I didn't know about this remake of The Rains Came. But I think that our image of Tyrone Power is so strong and so beguiling that no one, who tried to recreate his role role could succeed in our eyes.

Richard Burton is a great actor who I would have loved to have seen in the theater. But when it comes to the movies sometimes a more, I don't know if I want to say synthetic, or simply indirect approach works better on celluloid.


BTW-- as a kid I watched Michael Rennie in the TV series version of The Third Man and he was devastating.

Working with Lana Turner could not have been easy - she was obsessed with her physical beauty - as an actress, she did not give much.

 

Richard Burton was "a stiff" and "a voice", who cultivated the image of "a great actor".

 

With two liabilities like these stars, how could the film possibly succeed?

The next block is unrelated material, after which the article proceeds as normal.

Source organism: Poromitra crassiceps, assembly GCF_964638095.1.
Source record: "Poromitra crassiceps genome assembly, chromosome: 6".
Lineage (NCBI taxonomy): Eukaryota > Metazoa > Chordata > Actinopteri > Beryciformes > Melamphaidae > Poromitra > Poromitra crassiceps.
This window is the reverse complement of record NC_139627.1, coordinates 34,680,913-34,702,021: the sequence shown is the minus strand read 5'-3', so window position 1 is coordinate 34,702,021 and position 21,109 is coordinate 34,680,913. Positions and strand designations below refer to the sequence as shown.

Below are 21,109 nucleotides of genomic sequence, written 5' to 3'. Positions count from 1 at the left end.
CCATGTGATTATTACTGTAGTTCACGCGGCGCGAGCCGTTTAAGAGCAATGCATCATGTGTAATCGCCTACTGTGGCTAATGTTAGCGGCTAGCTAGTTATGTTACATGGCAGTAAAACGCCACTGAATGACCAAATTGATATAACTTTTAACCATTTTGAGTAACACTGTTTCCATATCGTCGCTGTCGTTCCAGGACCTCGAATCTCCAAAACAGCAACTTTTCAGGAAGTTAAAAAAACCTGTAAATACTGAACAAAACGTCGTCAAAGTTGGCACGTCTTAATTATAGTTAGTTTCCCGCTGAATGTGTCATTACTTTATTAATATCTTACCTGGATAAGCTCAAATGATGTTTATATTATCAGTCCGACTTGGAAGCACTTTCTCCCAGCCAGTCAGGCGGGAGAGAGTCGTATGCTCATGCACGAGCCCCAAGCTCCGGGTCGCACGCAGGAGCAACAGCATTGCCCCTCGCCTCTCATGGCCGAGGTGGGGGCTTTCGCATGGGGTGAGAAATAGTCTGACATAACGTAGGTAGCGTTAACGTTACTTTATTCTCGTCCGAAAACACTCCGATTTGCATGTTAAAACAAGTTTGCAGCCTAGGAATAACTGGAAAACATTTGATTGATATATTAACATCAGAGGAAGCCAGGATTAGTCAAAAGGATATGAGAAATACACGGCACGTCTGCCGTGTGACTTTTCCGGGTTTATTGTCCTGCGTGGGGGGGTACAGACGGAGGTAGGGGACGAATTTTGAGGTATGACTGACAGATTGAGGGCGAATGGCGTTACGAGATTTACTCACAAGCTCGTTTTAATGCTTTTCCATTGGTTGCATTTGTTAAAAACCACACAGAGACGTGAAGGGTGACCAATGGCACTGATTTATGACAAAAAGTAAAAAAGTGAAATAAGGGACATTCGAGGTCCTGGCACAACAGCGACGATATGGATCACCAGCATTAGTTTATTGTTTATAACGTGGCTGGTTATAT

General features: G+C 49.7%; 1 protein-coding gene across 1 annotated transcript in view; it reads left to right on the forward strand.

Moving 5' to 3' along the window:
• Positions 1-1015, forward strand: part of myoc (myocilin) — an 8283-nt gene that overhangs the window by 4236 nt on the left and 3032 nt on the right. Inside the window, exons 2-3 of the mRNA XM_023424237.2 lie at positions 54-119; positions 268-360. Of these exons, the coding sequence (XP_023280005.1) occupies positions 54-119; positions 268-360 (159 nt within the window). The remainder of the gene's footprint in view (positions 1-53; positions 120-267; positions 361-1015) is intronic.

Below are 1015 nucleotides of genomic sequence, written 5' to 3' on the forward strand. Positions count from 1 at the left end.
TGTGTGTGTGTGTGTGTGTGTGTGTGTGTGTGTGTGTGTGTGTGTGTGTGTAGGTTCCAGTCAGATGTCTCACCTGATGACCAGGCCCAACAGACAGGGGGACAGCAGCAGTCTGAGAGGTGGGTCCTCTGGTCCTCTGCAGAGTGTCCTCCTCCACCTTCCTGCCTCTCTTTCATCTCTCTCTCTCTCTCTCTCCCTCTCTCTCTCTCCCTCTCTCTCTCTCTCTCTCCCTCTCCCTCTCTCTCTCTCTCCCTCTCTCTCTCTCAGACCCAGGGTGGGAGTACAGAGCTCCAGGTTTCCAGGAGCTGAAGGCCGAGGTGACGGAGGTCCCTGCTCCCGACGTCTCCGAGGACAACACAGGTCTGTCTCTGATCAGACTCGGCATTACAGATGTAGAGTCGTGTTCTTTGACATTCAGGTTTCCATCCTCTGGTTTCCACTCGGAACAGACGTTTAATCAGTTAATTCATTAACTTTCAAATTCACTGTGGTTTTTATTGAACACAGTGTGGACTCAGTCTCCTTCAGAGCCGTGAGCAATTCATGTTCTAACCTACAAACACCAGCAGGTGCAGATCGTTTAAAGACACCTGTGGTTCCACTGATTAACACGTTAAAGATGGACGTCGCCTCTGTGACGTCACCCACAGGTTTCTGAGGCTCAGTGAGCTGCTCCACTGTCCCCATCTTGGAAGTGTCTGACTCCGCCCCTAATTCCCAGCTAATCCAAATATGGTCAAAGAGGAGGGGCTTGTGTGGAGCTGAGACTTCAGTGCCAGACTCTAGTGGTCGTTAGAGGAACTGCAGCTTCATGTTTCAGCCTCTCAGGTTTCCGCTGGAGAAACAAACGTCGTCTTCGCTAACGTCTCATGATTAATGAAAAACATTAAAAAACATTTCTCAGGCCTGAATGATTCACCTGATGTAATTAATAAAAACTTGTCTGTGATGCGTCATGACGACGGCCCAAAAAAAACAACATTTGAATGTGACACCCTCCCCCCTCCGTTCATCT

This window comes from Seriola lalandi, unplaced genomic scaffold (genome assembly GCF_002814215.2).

It's meant to be the story of a great love that cannot possibly succeed - but, in the hands of these two, it's a "pipsqueak romance".


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"I was born the day she kissed me.  I died the day she left me.  I lived a few weeks while she loved me." - Humphrey Bogart in "In A Lonely Place".


#14 Princess of Tap

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Posted 05 December 2016 - 02:34 AM

I didn't know about this remake of The Rains Came. But I think that our image of Tyrone Power is so strong and so beguiling that no one, who tried to recreate his role role could succeed in our eyes.

Richard Burton is a great actor who I would have loved to have seen in the theater. But when it comes to the movies sometimes a more, I don't know if I want to say synthetic, or simply indirect approach works better on celluloid.


BTW-- as a kid I watched Michael Rennie in the TV series version of The Third Man and he was devastating.